Transgender People Rushing To Change Gender On IDs Before Trump Inauguration

It can be a daunting process, especially if states require court hearings like California does.

For some people, a passport is a ticket to travel.

But for transgender people — especially since the U.S. presidential election — a passport may be as much about identity as identification.

Some advocates fear what will happen under the conservative administration of President-elect Donald Trump, and a Republican-controlled Congress, to marriage equality, transgender access to bathrooms of their chosen gender, and other issues.

The Trump campaign has not provided specifics on any of these issues.

So advocates are calling on transgender people to get their documents in order before Inauguration Day — to protect their identity and themselves.

“We have to keep our people safe to the extent that we can and that’s what getting the documents changed are about,” Christina DiEdoardo, a San Francisco-based attorney and transgender woman, told Healthline.

Free legal aid

Much is uncertain right now, but one policy that could be changed after Trump takes office is a 2010 State Department rule that allows transgender people to change their gender on their passport with a certification from a doctor that they have “undergone appropriate clinical treatment for gender transition.”

Prior to this rule, which was approved under then-Secretary of State Hillary Clinton, transgender people had to show proof of a sexual reassignment surgery.

DiEdoardo credits this policy with allowing her to finally get a “gender congruent passport.”

She may have had to wait several years for a new passport, but even updating her birth certificate and driver’s license was not easy.

When she transitioned in 2005 during her last semester of law school in Nevada, the state had no formal procedure for a person to change their name and gender on their birth certificate and driver’s license.

So she figured out a process on her own. She also helped about 18 other people, before the Nevada Department of Motor Vehicles (DMV) “took exception” to it and they were ordered to stop.

Her efforts, though, were not wasted.

“It was one of those situations where losing the battle won the war because that started a conversation with DMV,” DiEdoardo said.

The Nevada DMV now has a standardized process for name and gender changes. California has a similar procedure, which involves a physician certifying a person’s gender.

However, in other states, including Michigan and Missouri, a person has to prove that they have had a sex reassignment surgery prior to changing the gender on a birth certificate.

It can be a daunting process, especially if states require court hearings like California does.

Which is what prompted DiEdoardo to post on her own Facebook page an offer of pro bono legal help.

“The response was best described as a flood,” she said.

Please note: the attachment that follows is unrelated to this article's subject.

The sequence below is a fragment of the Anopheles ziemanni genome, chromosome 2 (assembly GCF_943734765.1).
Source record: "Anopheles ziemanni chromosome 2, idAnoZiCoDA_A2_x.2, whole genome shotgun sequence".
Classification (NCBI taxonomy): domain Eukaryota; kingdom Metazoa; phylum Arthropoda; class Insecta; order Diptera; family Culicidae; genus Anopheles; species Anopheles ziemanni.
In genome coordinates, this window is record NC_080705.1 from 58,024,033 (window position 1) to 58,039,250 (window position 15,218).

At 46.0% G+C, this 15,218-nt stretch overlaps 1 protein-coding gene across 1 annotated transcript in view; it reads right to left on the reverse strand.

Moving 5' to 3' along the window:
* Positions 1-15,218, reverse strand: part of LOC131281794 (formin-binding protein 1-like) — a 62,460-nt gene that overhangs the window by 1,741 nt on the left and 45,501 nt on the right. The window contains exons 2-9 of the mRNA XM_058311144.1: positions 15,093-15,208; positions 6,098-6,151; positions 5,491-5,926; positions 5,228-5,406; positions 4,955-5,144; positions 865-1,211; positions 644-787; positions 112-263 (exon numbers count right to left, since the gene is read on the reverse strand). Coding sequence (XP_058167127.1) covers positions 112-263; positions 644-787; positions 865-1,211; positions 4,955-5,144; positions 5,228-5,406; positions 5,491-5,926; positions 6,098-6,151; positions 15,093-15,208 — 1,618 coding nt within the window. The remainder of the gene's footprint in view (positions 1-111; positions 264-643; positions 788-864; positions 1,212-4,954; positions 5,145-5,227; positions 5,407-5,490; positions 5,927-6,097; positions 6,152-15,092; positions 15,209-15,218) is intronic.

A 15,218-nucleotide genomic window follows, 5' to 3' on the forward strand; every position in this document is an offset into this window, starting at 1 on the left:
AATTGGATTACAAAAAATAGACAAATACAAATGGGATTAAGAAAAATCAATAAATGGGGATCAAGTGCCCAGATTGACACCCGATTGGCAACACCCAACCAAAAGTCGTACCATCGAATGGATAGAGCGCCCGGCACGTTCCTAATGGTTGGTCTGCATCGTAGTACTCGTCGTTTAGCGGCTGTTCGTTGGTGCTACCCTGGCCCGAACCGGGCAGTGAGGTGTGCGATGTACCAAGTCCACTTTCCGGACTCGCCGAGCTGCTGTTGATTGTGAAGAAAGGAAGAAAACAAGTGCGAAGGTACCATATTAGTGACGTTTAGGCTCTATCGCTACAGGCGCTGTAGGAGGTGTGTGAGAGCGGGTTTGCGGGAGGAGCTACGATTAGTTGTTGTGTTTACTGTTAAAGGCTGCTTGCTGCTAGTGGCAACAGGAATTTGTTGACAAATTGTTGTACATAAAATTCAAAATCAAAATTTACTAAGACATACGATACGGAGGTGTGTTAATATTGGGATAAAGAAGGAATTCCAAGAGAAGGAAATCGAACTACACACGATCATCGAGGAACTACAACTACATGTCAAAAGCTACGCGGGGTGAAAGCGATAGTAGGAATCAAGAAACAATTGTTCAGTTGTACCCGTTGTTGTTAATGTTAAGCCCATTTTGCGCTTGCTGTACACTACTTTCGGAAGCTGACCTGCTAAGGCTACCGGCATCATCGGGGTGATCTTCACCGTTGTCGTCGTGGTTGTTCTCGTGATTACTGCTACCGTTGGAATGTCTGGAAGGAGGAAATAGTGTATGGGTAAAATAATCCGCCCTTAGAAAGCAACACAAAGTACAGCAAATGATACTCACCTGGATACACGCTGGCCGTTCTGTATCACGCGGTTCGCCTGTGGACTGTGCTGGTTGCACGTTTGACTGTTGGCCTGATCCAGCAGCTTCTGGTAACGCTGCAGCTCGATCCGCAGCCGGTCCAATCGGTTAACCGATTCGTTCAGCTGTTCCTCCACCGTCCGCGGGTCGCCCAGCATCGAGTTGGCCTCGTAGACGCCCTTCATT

This has since grown into a free legal clinic held at the Berkeley Public Library — courtesy of librarian Jack Baur — and staffed by other attorneys offering their services to transgender and nonbinary people.

“I think we’ve tapped into something because a lot of people, with good reason, are very concerned with what could happen to us after January 20,” she said.

Election motivation

Across the country, similar efforts are connecting transgender people with lawyers and other people familiar with the process of changing name and gender.

These are organized by transgender advocacy groups or loosely through the Twitter hashtag #translawhelp that was created by Riley (Twitter handle: @dtwps).

Not every part of the country, though, is seeing the same kind of support as San Francisco.

“There is enough legal assistance in many states, but we are still struggling to find attorneys in more rural and isolated communities,” Carl Charles, an attorney based in New York and a spokesperson for, told Healthline.

Some people seeking help were motivated by the election outcome, but Charles said he has also “heard from a lot of people who put it off because of cost/intimidation of the process.”

To help low-income transgender people cover application fees and court costs — which can run in the hundreds of dollars — crowdfunding site YouCaring has raised more than $10,000 so far.

Other people are just thankful to find transgender-conscious legal assistance.

“Going through a law firm that is specifically geared toward our community, I thought it would be much better for me,” Eirynn BeauxChamp, a resident of Brooklyn, New York, who describes herself as a “woman of trans experience,” told Healthline.

BeauxChamp reached out on Twitter for help in getting a new passport. She had changed her name, Social Security card, and other documents earlier this year, but she had left her passport until now.

DiEdoardo suggests that people do the passport along with all the other documents.

Concerns for others, too

Transgender people are not alone in wondering what a Trump administration will bring for them.

According to NPR, some women are posting on social media that they are looking into long-term birth control like the IUD — in case the Obamacare provision that covers contraception is eliminated after the inauguration.

In all, many in the transgender community are bracing for a rough ride over the next few years.

“I honestly think we won’t know for a year or two, as it takes a long time for Congress and the Supreme Court to figure things out,” said BeauxChamp. “I do think it’s important regardless of the situation. You never know what will happen in the coming years.”

By Shawn Radcliffe

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